WY Athletics: It’s Gonna Be a Scorcher in NE! Important info…

UNL officials urge football fans to protect against extreme heat Saturday

Lincoln, Neb., Aug. 29, 2013 – With temperatures expected to be in the upper 90s with a heat index of over 100 on Saturday, University of Nebraska-Lincoln officials are encouraging fans planning to attend that day’s football game to be aware of the dangers of extreme heat and to take steps to protect themselves.

The Cornhuskers will kick off the 2013 season at 7 p.m. at Memorial Stadium against the University of Wyoming. Stadium gates open at 5:30 p.m. – at which point forecasts are placing the expected heat index at 103 degrees. The heat index combines air temperature and relative humidity to determine the human-perceived equivalent temperature – what it feels like, as opposed to the actual temperature.

Excessive heat can be dangerous and even life threatening. In addition, many of Memorial Stadium’s seats will be in direct sunshine, which can raise the heat index by an additional 15 degrees. Large gatherings of people in close contact also contribute to higher heat indexes by limiting cooling effects of breezes, increasing humidity and raising heat levels from body heat. Risk factors are greater for infants and young children, people 65 and older, and those who are ill, especially those with heart disease or high blood pressure.

To prevent heat illness, fans attending Saturday’s game should:

* Drink lots of water.

* Avoid drinking liquids that contain alcohol or large amounts of sugar, which actually cause the loss of more body fluid.

* Minimize direct contact with the sun. Try to rest often in shady areas.

* Avoid very cold drinks, because they can cause stomach cramps.

* Snack regularly, rather than eating heavy meals. Consider eating light, cool, easy-to-digest foods such as fruit or salads.

* Wear loose-fitting, light-colored clothing.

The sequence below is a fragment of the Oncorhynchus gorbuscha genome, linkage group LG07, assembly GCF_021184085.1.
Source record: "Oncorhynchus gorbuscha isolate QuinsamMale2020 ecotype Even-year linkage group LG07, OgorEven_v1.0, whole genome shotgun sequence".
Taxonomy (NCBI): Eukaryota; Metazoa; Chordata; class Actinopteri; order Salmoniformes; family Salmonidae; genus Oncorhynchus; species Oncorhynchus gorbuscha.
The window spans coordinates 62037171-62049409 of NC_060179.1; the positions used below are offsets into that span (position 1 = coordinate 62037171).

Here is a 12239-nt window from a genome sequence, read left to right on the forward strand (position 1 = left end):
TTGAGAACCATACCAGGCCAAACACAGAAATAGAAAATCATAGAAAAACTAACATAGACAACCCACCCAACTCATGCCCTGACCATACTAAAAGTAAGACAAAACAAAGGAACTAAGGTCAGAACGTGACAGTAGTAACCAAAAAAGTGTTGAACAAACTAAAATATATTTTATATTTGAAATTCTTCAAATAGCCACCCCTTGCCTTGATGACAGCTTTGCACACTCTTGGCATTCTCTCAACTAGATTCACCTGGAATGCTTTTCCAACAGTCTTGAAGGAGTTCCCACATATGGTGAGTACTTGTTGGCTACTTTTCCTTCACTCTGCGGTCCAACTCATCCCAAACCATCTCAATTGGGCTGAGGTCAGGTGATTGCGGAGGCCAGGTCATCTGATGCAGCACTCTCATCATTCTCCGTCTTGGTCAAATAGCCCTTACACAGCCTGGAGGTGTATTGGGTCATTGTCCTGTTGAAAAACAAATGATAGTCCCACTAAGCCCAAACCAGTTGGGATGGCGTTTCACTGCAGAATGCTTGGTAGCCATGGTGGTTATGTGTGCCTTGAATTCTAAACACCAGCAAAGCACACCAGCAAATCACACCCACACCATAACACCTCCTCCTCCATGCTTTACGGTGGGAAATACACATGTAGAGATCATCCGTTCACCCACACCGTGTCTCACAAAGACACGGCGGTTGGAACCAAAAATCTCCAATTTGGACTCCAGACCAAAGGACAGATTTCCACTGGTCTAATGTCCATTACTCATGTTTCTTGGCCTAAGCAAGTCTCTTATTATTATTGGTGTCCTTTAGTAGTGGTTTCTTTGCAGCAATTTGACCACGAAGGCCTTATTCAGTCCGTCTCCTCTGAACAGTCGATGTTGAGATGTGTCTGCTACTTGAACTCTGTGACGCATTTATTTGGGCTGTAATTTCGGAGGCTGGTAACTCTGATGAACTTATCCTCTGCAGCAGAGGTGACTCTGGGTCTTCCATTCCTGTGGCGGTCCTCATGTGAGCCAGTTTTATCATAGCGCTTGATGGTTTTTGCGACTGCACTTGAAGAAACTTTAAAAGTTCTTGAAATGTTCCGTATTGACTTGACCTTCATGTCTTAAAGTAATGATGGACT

* Water fountains are located on the main concourses of Memorial Stadium, and two large, portable water fountains also will be added Saturday – one at the north and one at the south end of the stadium, located underneath the seating bowls. In addition, fans on Aug. 31 will be permitted to bring their own sealed, clear, non-frozen commercial bottled water containers of up to 20 oz. into Memorial Stadium.

The Red Cross will be on hand to provide emergency medical services and First Aid stations are in the southeast corner of field level, East Stadium upper concourse, East Stadium club level, northwest concourse and West Stadium club level. An emergency heart unit is in the northwest concourse; Advanced Cardiac Life Support is in the southeast corner of field level. Contact Red Cross volunteers, Boy Scout volunteers or stadium security personnel for assistance.



The following information has been provided by the University of Nebraska Athletics Department for Saturday’s game in Lincoln, Neb., between the Wyoming Cowboys and Nebraska Cornhuskers.


New policies and procedures in Nebraska’s Memorial Stadium:

> Mobile tickets will be accepted; tickets can be stored on mobile devices and scanned at the gates.

> Bags larger than 13 inches by 10 inches will not be allowed in the stadium (security will use containers at the entrances to measure bags).

> Escalator and elevator access will be restricted to those fans holding tickets to their respective areas in the premium level and the 600 East Stadium level.

> No entry or re-entry will be allowed after the start of the fourth quarter.

> A free bike valet service will be provided at Cook Pavilion by UNL Campus Recreation. For details, go to http://bike.unl.edu/bikevalet.


Tickets at all gates will be scanned with an optical reader for entrance and for re-entry if someone leaves the stadium. No re-entry is allowed beginning at the start of the fourth quarter.

Fans will again have the ability to report safety concerns to UNL Police via SMS (Short Message Service) text messaging. Anyone with a cellular phone and SMS capabilities can initiate a text message to 69050, keyword, “UNLPD,” and type in their complaint and location. Standard SMS rates will apply. The text number is the same as the one used in 2012.

Fans are asked to help the “Big Red Go Green” in a stepped-up recycling program this fall by depositing their plastic bottles and cups in marked recycling bins located near every trash receptacle.